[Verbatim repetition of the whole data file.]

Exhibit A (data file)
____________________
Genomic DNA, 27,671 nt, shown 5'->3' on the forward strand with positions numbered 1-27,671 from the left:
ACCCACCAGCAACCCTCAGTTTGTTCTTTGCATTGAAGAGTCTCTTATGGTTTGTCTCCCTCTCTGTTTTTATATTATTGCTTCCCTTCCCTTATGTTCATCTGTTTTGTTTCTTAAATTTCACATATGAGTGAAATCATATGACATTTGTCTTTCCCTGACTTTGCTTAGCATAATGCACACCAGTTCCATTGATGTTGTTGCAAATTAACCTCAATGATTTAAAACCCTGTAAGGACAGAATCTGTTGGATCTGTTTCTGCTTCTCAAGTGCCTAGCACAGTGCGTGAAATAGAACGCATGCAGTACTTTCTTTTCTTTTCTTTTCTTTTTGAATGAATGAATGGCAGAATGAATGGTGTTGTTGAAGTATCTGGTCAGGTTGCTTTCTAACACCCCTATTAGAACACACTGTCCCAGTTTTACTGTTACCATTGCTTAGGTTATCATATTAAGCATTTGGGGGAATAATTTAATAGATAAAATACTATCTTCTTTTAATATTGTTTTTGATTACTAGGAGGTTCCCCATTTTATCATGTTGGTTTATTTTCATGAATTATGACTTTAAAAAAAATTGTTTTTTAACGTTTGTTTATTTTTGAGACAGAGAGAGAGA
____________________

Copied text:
Genomic DNA, 27,671 nt, shown 5'->3' on the forward strand with positions numbered 1-27,671 from the left:
ACCCACCAGCAACCCTCAGTTTGTTCTTTGCATTGAAGAGTCTCTTATGGTTTGTCTCCCTCTCTGTTTTTATATTATTGCTTCCCTTCCCTTATGTTCATCTGTTTTGTTTCTTAAATTTCACATATGAGTGAAATCATATGACATTTGTCTTTCCCTGACTTTGCTTAGCATAATGCACACCAGTTCCATTGATGTTGTTGCAAATTAACCTCAATGATTTAAAACCCTGTAAGGACAGAATCTGTTGGATCTGTTTCTGCTTCTCAAGTGCCTAGCACAGTGCGTGAAATAGAACGCATGCAGTACTTTCTTTTCTTTTCTTTTCTTTTTGAATGAATGAATGGCAGAATGAATGGTGTTGTTGAAGTATCTGGTCAGGTTGCTTTCTAACACCCCTATTAGAACACACTGTCCCAGTTTTACTGTTACCATTGCTTAGGTTATCATATTAAGCATTTGGGGGAATAATTTAATAGATAAAATACTATCTTCTTTTAATATTGTTTTTGATTACTAGGAGGTTCCCCATTTTATCATGTTGGTTTATTTTCATGAATTATGACTTTAAAAAAAATTGTTTTTTAACGTTTGTTTATTTTTGAGACAGAGAGAGAGA